Leadership lessons from the Red Baron

  • Published
  • By Col. Don Bacon
  • Third Air Force deputy commander,
Most Airmen know Manfred von Richthofen as the Red Baron and the man who shot down over 80 Allied aircraft in World War I--the leading ace from all nations in the "War to end all Wars."

Most don't realize that he was also a tremendous squadron commander and leader of warriors.

The short version of his leadership biography is that he took command of a demoralized unit that had zero air-to-air victories and transformed it into Germany's very best fighter squadron.

The Red Baron had the following leadership traits that made him a premier squadron commander--these same traits are just as valuable to our best leaders and supervisors today:

Mission focused:
He was driven to make Jagdstaffel 11 the premier fighter squadron in his theater. In the book Good to Great, Jim Collins says the best leaders have a mix of personal humility and "ferocious resolve" to make their organizations great.

He controlled his temper and respectfully treated the men in his unit. He didn't berate nor demean when his team didn't perform up to his standards. This gentlemanly manner inspired his unit immensely, and they wanted to show his respect was well earned. Nothing has changed today when it comes to the value of two-way respect. Leaders who can't control their temper or who are disrespectful to their fellow Airmen undermine mission accomplishment.

Aggressive mentor:
Richthofen spent most of his time teaching his squadron how to win in the air. He learned fighter tactics from a leading ace named Oswald von Boelcke, and in turn, he thoroughly taught his unit the key principles of air-to-air combat. The Red Baron not only showed a life-long ability to learn from others, but also had the desire to teach others so they could achieve maximum success. Our leaders today have two primary responsibilities: ensuring their mission is accomplished and mentoring the next generation.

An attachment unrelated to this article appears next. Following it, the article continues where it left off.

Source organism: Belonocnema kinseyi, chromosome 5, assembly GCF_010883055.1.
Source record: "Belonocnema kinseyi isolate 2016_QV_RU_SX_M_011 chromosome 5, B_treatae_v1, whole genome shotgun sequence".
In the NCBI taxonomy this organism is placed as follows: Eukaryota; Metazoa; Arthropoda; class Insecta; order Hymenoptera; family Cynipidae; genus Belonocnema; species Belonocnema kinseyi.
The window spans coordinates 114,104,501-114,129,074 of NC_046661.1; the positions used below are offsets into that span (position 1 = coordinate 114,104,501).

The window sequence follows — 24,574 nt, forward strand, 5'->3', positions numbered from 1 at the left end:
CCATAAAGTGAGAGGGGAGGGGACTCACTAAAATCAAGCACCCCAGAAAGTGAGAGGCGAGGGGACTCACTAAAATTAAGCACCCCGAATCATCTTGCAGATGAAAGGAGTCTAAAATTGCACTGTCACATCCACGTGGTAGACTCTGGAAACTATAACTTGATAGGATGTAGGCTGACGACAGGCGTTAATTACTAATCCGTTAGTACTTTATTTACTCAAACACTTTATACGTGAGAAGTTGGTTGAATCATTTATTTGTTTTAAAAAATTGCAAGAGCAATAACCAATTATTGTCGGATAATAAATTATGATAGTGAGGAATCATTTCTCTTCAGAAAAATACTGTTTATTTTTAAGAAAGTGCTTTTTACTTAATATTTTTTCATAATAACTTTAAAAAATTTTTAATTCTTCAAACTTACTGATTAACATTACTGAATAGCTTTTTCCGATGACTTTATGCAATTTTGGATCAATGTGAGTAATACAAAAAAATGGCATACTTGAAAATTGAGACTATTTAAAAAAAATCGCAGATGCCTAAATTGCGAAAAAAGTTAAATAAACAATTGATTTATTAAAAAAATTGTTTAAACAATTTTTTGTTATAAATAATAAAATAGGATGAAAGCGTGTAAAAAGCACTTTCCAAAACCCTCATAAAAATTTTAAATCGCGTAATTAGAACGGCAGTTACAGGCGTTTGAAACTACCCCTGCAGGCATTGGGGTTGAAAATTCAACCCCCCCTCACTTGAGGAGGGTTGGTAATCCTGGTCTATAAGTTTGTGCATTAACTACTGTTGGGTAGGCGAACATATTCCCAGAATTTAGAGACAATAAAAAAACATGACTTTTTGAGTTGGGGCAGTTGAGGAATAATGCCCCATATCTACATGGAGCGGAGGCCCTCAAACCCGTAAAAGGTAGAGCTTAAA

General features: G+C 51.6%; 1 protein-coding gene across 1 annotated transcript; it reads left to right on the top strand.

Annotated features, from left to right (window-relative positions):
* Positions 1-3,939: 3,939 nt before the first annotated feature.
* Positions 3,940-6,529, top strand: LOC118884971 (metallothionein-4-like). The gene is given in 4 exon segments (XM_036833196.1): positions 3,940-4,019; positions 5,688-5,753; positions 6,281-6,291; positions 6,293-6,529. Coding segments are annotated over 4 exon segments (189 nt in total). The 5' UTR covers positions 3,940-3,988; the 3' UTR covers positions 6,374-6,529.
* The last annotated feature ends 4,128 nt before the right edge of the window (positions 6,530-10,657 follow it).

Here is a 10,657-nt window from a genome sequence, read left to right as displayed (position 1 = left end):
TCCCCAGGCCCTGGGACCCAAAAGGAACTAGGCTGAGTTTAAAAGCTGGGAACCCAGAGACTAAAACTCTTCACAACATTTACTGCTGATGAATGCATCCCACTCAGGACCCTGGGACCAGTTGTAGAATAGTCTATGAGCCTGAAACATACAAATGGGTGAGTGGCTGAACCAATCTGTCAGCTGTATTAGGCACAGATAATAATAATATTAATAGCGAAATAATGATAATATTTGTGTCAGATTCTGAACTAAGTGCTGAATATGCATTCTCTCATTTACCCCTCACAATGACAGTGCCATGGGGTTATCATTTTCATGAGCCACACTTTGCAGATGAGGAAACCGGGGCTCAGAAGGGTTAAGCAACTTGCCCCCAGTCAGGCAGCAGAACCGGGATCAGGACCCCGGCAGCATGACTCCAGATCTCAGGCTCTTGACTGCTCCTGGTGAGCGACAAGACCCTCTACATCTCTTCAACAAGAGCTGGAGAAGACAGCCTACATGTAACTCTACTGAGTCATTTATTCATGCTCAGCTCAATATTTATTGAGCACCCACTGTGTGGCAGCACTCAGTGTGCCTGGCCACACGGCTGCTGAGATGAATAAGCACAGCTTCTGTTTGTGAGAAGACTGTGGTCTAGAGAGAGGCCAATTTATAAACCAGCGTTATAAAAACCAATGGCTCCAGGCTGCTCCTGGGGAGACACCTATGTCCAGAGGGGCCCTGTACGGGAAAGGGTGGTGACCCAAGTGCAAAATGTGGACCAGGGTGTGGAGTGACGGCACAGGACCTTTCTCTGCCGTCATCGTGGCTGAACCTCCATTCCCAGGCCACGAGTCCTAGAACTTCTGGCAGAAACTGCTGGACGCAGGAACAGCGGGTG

Led by example: Richthofen not only taught, but he led his unit from the front. He didn't just craft tactics and send his unit to the fight, but he led combat sorties multiple times a day. This also enabled his unit to see how he personally applied the tactics and principles that he taught them on the ground. I doubt we would find the Red Baron spending much of his day behind the desk if he was in command today.

Instilled unit pride: The Red Baron built on small successes, until the unit believed it was Germany's very best. Soon this unit led all others in the number of air-to-air victories. He found small ways to build up the pride of his squadron. For example, each pilot was allowed to paint special markings on their aircraft. I have found units with a strong sense of pride work harder to achieve mission success. Confidence becomes self-fulfilling.

Some nine decades later, these same leadership traits enable United States Air Force teams to richly succeed. Our Airmen volunteer to accomplish the USAF's "fly, fight, win" mission for our nation and thrive working for those who are ferociously focused on the mission and who treat their personnel with utmost respect.

We excel when we work with leaders who take the time to mentor and who "walk the talk" in not only getting the unit's mission done, but in pursuing excellence--we also love being members of units and an Air Force that strive to be second to none.